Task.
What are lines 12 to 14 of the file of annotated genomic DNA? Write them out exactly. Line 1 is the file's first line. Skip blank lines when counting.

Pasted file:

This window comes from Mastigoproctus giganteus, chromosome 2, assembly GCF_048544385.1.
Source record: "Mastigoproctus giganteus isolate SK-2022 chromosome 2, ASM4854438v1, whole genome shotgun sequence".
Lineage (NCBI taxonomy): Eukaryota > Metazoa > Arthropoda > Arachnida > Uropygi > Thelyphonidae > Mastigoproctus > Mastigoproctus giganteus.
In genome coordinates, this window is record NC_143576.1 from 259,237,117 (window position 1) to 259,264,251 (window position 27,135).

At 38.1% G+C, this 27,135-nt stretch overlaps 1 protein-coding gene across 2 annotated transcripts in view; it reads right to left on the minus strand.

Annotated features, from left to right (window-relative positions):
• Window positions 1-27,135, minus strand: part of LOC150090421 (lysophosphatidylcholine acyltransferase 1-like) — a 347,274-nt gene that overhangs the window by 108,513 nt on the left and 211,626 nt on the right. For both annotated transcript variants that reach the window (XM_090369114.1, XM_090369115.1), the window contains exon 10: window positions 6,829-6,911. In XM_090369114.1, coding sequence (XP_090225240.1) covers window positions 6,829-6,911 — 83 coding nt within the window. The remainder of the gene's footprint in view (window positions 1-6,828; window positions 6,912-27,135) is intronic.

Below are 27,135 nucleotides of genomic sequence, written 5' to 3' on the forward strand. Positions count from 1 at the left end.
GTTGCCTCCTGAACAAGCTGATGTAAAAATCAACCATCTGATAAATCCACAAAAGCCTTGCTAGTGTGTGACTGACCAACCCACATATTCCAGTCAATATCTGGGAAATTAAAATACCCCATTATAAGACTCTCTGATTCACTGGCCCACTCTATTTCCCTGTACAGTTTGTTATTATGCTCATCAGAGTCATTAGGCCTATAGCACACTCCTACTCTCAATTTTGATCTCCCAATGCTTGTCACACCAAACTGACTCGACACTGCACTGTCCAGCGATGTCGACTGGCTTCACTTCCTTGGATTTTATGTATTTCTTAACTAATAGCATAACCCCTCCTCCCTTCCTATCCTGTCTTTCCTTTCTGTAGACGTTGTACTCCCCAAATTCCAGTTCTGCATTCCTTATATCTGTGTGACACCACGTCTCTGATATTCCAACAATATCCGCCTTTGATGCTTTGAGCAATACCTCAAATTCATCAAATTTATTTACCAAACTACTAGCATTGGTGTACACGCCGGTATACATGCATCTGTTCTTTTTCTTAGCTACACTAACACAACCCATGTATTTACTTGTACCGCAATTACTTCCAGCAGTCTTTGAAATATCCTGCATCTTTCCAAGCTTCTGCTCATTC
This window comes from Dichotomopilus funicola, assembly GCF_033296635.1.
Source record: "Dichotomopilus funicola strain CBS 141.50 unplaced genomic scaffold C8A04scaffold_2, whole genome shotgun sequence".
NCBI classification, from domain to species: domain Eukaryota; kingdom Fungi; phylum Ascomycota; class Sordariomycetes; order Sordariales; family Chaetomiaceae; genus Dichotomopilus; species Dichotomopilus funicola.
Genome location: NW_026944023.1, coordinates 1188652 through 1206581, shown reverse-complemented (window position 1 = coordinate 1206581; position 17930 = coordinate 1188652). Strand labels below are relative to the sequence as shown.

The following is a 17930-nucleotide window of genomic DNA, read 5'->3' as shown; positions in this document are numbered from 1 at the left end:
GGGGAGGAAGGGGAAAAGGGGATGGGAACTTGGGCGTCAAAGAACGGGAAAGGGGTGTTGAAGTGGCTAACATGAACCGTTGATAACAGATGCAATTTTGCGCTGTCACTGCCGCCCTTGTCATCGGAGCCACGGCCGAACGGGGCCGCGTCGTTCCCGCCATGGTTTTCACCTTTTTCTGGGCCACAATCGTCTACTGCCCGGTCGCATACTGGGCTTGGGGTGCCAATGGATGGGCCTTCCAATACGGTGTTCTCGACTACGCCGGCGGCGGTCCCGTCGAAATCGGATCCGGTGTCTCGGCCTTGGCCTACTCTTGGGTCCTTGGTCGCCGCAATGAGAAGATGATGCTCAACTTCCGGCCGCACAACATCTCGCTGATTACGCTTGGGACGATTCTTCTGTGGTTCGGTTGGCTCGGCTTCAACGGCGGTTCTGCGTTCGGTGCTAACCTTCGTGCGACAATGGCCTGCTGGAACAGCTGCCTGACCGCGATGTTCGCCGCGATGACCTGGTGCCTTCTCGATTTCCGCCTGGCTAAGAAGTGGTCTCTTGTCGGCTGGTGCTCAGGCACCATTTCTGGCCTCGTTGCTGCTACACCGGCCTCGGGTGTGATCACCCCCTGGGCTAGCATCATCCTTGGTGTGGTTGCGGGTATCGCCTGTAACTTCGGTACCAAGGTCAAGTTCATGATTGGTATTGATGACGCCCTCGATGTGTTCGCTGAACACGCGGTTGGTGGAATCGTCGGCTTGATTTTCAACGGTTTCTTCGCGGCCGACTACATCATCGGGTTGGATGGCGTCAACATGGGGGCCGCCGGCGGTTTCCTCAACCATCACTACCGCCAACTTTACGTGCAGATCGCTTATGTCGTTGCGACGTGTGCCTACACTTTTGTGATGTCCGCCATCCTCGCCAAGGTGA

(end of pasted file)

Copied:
NCBI classification, from domain to species: domain Eukaryota; kingdom Fungi; phylum Ascomycota; class Sordariomycetes; order Sordariales; family Chaetomiaceae; genus Dichotomopilus; species Dichotomopilus funicola.
Genome location: NW_026944023.1, coordinates 1188652 through 1206581, shown reverse-complemented (window position 1 = coordinate 1206581; position 17930 = coordinate 1188652). Strand labels below are relative to the sequence as shown.

The following is a 17930-nucleotide window of genomic DNA, read 5'->3' as shown; positions in this document are numbered from 1 at the left end: